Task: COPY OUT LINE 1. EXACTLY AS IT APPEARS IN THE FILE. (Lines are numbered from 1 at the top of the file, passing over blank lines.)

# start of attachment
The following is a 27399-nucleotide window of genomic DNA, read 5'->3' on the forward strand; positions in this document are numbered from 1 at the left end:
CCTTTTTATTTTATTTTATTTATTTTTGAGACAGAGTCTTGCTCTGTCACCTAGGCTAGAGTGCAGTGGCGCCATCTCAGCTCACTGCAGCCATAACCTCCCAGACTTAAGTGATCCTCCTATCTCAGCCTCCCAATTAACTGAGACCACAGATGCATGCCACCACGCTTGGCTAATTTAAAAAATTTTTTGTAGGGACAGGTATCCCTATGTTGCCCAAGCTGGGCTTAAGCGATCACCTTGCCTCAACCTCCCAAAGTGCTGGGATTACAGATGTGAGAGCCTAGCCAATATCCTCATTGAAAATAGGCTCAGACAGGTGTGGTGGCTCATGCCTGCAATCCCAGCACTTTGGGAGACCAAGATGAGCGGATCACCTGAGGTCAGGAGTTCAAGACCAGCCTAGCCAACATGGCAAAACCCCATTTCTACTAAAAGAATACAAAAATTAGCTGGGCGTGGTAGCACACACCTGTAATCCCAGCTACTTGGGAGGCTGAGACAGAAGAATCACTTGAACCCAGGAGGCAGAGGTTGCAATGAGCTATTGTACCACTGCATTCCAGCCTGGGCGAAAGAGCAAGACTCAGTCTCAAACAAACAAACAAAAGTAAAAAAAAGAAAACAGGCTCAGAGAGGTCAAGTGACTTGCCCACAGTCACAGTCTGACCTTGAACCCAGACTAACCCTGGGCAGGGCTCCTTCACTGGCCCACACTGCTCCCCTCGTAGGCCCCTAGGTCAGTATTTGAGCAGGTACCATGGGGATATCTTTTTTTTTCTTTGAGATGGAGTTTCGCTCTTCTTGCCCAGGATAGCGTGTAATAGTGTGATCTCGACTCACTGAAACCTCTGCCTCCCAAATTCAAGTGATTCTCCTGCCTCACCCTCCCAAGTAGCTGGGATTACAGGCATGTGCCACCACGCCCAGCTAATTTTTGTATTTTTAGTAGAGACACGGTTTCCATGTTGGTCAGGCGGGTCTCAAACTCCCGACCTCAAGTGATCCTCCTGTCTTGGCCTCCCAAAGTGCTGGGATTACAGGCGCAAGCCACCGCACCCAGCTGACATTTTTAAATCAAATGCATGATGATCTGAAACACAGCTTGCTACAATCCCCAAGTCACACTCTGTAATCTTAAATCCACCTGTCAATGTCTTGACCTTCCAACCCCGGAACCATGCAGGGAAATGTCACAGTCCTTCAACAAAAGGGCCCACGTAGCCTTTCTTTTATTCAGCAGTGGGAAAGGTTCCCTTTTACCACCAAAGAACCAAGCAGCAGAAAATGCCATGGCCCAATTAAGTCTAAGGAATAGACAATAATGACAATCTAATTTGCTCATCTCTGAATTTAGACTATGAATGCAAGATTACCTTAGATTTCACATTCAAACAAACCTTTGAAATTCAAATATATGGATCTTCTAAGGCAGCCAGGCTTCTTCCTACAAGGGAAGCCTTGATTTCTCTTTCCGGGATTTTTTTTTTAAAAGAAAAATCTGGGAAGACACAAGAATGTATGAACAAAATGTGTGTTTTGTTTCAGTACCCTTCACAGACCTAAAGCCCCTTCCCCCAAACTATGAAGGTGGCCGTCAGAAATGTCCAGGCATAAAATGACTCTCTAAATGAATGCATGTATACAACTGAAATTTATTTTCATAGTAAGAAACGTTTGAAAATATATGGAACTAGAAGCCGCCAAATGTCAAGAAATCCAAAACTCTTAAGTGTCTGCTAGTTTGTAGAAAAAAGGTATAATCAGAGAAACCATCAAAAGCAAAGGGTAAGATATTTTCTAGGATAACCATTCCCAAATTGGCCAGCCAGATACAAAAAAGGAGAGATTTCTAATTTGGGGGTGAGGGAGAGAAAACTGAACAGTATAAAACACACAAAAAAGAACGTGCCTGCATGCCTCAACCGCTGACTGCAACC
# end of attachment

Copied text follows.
The following is a 27399-nucleotide window of genomic DNA, read 5'->3' on the forward strand; positions in this document are numbered from 1 at the left end: